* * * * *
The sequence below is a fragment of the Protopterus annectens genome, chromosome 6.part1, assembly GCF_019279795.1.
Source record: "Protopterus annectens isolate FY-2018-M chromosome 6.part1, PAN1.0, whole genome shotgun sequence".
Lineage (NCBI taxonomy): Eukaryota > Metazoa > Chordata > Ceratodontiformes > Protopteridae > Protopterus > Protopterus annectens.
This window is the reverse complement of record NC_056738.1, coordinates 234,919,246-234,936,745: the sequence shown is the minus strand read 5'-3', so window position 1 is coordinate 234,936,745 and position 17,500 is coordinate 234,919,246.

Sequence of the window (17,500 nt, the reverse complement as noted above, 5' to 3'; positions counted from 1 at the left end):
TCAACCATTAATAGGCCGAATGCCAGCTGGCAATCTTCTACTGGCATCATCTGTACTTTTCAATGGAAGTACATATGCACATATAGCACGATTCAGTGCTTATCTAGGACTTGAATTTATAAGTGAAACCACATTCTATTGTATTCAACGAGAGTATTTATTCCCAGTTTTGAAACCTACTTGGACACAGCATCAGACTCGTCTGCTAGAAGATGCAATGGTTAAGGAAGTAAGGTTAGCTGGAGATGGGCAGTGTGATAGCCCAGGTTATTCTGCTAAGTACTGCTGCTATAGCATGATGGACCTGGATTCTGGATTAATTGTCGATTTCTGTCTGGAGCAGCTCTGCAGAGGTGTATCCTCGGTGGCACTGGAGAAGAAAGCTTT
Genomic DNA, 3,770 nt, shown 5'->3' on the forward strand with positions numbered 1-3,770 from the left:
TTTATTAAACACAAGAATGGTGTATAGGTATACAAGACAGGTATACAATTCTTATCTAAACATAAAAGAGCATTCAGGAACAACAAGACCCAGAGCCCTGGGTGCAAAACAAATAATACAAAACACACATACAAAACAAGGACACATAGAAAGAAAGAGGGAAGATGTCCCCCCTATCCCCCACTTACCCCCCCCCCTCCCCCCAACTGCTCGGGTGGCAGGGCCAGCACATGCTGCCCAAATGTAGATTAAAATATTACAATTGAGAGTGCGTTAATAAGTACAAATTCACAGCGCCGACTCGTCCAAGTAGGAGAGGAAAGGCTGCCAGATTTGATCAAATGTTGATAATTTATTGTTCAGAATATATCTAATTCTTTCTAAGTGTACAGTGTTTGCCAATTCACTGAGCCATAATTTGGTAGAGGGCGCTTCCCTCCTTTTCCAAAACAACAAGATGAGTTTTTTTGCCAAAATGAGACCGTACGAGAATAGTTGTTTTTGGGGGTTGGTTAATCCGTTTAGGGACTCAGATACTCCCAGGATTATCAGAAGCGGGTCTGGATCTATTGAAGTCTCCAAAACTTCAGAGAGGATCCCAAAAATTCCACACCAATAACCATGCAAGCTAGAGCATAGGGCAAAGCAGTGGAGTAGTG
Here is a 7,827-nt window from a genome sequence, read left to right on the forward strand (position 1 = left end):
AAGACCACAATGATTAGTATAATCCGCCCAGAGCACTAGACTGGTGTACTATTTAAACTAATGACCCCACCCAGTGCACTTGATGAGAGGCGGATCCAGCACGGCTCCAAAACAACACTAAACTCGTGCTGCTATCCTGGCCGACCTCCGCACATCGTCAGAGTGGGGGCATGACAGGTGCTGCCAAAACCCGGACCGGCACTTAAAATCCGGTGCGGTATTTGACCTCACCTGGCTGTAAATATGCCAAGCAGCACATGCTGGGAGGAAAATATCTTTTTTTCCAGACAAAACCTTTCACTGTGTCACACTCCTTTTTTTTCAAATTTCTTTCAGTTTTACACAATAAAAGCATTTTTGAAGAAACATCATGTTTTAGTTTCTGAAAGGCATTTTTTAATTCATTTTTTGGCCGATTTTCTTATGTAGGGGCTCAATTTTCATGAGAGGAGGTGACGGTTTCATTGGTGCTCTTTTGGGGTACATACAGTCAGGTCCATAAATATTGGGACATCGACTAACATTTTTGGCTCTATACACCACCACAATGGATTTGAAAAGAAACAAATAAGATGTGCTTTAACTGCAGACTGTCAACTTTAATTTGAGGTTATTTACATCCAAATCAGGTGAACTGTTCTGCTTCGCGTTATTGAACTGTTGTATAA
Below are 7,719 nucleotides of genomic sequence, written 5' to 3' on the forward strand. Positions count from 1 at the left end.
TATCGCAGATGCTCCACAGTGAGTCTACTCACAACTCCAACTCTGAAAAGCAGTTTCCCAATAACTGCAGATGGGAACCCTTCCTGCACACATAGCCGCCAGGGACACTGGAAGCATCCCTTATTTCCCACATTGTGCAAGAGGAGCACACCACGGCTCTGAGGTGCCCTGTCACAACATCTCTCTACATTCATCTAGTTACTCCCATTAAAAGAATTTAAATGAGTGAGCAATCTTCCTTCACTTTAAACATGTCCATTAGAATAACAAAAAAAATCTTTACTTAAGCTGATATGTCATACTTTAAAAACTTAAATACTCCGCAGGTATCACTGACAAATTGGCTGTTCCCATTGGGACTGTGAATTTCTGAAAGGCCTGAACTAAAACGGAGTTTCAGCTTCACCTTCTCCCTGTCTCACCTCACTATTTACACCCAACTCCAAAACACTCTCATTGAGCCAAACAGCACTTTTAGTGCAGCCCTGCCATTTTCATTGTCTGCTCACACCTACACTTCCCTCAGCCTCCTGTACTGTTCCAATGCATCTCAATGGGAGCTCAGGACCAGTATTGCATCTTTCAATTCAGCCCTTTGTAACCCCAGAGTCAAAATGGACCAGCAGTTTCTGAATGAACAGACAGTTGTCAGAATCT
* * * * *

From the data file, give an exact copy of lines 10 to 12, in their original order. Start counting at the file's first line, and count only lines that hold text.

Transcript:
AAGACCACAATGATTAGTATAATCCGCCCAGAGCACTAGACTGGTGTACTATTTAAACTAATGACCCCACCCAGTGCACTTGATGAGAGGCGGATCCAGCACGGCTCCAAAACAACACTAAACTCGTGCTGCTATCCTGGCCGACCTCCGCACATCGTCAGAGTGGGGGCATGACAGGTGCTGCCAAAACCCGGACCGGCACTTAAAATCCGGTGCGGTATTTGACCTCACCTGGCTGTAAATATGCCAAGCAGCACATGCTGGGAGGAAAATATCTTTTTTTCCAGACAAAACCTTTCACTGTGTCACACTCCTTTTTTTTCAAATTTCTTTCAGTTTTACACAATAAAAGCATTTTTGAAGAAACATCATGTTTTAGTTTCTGAAAGGCATTTTTTAATTCATTTTTTGGCCGATTTTCTTATGTAGGGGCTCAATTTTCATGAGAGGAGGTGACGGTTTCATTGGTGCTCTTTTGGGGTACATACAGTCAGGTCCATAAATATTGGGACATCGACTAACATTTTTGGCTCTATACACCACCACAATGGATTTGAAAAGAAACAAATAAGATGTGCTTTAACTGCAGACTGTCAACTTTAATTTGAGGTTATTTACATCCAAATCAGGTGAACTGTTCTGCTTCGCGTTATTGAACTGTTGTATAA
Below are 7,719 nucleotides of genomic sequence, written 5' to 3' on the forward strand. Positions count from 1 at the left end.
TATCGCAGATGCTCCACAGTGAGTCTACTCACAACTCCAACTCTGAAAAGCAGTTTCCCAATAACTGCAGATGGGAACCCTTCCTGCACACATAGCCGCCAGGGACACTGGAAGCATCCCTTATTTCCCACATTGTGCAAGAGGAGCACACCACGGCTCTGAGGTGCCCTGTCACAACATCTCTCTACATTCATCTAGTTACTCCCATTAAAAGAATTTAAATGAGTGAGCAATCTTCCTTCACTTTAAACATGTCCATTAGAATAACAAAAAAAATCTTTACTTAAGCTGATATGTCATACTTTAAAAACTTAAATACTCCGCAGGTATCACTGACAAATTGGCTGTTCCCATTGGGACTGTGAATTTCTGAAAGGCCTGAACTAAAACGGAGTTTCAGCTTCACCTTCTCCCTGTCTCACCTCACTATTTACACCCAACTCCAAAACACTCTCATTGAGCCAAACAGCACTTTTAGTGCAGCCCTGCCATTTTCATTGTCTGCTCACACCTACACTTCCCTCAGCCTCCTGTACTGTTCCAATGCATCTCAATGGGAGCTCAGGACCAGTATTGCATCTTTCAATTCAGCCCTTTGTAACCCCAGAGTCAAAATGGACCAGCAGTTTCTGAATGAACAGACAGTTGTCAGAATCT